The National Biosafety Management Agency (NBMA) has described the 2015 Act that established it as a safety valve for the adoption of modern biotechnology in Nigeria.
A statement issued on Friday in Abuja by the Director-General of the Agency, Dr. Rufus Ebegba, countered that the recent call by a group for the repeal of the Act was not only frivolous but also unpatriotic.
“The request is a call for the opening of the floodgate thus subjecting Nigeria to unrestricted importation and production of unregulated modern biotechnology products. It is also intended to render the more than twenty indigenous research institutes, universities, agencies and private concerns that have competence in this sector stagnated and redundant, in a global sphere that is fast moving towards safe modern biotechnological advancement,” Ebegba retorted.
Maintaining that the processes that led to the actualisation of the Act predated 2002, and spanned over 14 years to get to its final state of enactment in 2015, the DG further explained that the then Draft Biosafety Bill was subjected to various stakeholders’ review of the six geographical zones of Nigeria, and passed by the Sixth and Seventh National Assemblies, respectively.
While chiding the group’s call and describing it as a call for lawlessness in the administration of modern biotechnology, for which the consequences could be deleterious, Ebegba called for constructive criticism instead of malicious propaganda with a view to improving Nigeria.
“It is important to understand Biosafety as regulation of modern biotechnology and Genetically Modified Organisms (GMOs) and not to mix up unrelated issues,” he added.
Hinting that the Biosafety Act was adjudged by international safety communities as one of the best in Africa after having passed through rigorous processes that lasted more than 14 years, the DG emphasised that “it is indeed ridiculous to assert that the Act is not in accordance with the precautionary principles when it is a major legal precautionary instrument in the National Biosafety regulatory system. Therefore, the group’s call for the repeal of an Act that passed through the stringent legislative processes is a discredit to the Nigerian legislature and legal systems.”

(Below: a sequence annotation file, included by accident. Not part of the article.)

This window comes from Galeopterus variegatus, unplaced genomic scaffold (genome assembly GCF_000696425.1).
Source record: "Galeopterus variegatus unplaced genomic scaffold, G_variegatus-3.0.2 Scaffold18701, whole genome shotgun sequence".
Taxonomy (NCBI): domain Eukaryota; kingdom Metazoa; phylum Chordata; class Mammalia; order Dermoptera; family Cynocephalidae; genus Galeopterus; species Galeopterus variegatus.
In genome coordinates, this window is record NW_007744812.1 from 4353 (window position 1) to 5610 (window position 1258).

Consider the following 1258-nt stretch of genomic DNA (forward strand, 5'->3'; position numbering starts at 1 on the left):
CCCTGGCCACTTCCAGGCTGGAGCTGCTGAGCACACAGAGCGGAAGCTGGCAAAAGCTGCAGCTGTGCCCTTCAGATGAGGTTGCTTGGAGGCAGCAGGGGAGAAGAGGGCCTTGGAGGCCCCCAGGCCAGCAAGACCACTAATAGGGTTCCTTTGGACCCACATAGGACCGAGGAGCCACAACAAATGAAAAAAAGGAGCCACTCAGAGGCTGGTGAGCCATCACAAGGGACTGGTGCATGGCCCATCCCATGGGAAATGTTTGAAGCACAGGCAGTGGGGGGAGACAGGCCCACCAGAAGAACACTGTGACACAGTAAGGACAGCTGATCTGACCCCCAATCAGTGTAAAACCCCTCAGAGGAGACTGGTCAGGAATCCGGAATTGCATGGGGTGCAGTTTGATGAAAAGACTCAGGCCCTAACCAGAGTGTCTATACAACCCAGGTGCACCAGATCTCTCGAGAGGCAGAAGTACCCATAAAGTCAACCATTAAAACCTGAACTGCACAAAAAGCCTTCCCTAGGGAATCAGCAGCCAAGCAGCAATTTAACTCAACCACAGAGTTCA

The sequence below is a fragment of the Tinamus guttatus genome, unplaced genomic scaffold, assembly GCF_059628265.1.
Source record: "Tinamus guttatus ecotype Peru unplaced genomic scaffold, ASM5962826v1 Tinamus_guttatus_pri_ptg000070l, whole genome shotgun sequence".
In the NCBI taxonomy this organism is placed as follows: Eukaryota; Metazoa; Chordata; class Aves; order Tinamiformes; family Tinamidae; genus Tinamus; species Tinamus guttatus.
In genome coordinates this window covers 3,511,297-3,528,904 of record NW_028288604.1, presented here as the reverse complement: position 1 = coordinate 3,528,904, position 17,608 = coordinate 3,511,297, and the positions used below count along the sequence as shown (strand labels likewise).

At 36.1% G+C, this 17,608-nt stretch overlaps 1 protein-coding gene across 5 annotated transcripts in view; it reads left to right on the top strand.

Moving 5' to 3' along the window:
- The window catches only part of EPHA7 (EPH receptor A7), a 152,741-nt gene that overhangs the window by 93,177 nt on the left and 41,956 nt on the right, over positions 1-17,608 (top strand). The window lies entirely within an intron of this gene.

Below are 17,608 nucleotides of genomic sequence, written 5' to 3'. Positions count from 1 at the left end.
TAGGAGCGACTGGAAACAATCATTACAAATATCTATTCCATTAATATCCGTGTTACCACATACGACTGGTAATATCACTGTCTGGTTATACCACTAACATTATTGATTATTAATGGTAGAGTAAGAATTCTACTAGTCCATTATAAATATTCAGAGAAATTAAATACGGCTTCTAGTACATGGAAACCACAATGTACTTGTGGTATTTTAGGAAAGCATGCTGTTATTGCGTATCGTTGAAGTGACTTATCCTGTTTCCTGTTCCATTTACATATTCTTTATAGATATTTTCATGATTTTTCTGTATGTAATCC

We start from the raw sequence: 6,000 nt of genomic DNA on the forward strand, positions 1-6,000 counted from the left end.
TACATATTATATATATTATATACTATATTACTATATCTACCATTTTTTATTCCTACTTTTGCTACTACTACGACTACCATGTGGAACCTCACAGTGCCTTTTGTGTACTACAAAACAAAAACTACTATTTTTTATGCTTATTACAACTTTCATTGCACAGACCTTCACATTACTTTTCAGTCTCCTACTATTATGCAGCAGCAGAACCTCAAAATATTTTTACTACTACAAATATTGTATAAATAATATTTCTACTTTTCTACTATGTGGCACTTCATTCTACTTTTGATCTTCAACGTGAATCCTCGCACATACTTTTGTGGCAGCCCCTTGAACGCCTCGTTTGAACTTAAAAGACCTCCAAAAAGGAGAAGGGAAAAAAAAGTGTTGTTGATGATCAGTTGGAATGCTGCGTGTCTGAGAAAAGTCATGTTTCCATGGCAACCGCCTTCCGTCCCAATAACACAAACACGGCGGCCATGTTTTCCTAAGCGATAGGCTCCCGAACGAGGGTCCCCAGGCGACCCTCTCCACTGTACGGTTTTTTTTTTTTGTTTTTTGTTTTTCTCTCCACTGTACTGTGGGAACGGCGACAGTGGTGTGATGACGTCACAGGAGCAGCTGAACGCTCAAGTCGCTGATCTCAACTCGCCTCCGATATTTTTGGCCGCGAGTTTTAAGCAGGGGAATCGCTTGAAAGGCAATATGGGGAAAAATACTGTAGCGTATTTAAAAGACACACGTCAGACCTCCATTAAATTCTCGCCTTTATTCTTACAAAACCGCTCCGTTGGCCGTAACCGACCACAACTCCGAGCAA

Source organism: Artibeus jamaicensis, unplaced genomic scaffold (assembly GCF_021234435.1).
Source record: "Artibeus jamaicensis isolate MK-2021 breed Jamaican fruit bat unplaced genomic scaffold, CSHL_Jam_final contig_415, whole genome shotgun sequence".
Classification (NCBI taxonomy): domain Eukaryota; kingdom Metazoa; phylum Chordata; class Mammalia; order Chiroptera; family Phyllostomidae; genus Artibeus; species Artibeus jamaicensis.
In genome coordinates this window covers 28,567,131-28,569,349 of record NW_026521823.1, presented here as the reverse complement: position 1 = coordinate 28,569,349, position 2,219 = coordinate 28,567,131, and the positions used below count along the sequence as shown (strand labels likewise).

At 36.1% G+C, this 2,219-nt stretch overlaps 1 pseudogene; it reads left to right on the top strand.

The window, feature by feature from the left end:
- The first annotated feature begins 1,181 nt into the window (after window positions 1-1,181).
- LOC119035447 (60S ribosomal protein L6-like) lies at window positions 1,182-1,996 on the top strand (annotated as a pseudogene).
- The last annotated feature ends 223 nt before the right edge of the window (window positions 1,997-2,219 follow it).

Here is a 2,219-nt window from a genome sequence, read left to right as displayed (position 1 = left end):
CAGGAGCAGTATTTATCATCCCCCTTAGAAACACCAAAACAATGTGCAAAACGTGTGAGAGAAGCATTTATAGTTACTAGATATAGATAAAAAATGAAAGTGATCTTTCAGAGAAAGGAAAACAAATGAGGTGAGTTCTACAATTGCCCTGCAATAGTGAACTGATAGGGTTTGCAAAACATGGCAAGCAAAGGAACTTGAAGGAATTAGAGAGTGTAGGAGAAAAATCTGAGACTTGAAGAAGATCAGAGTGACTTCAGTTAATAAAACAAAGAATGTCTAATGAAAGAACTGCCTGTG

He advised that if any individual or group strongly feels that a gap exists in the Act, which is a living and dynamic document, such a person or group should be more patriotic to point out the parts or sections for amendment rather than suggesting a legal lacuna that would call for anarchy in the modern biotechnology sector.
Further stressing that the Federal Government had meticulously put a holistic biosafety system that was in the best interest of everyone in place, the DG noted: “The NBMA is poised to ensure that only healthy and environmental friendly modern biotechnology products are imported or produced in Nigeria.”
He therefore advised that “Nigerians should trust and cooperate with the Agency in its efforts to effectively regulate a technology that would assist the Federal Government in her diversification policy.”
By Abdallah el-Kurebe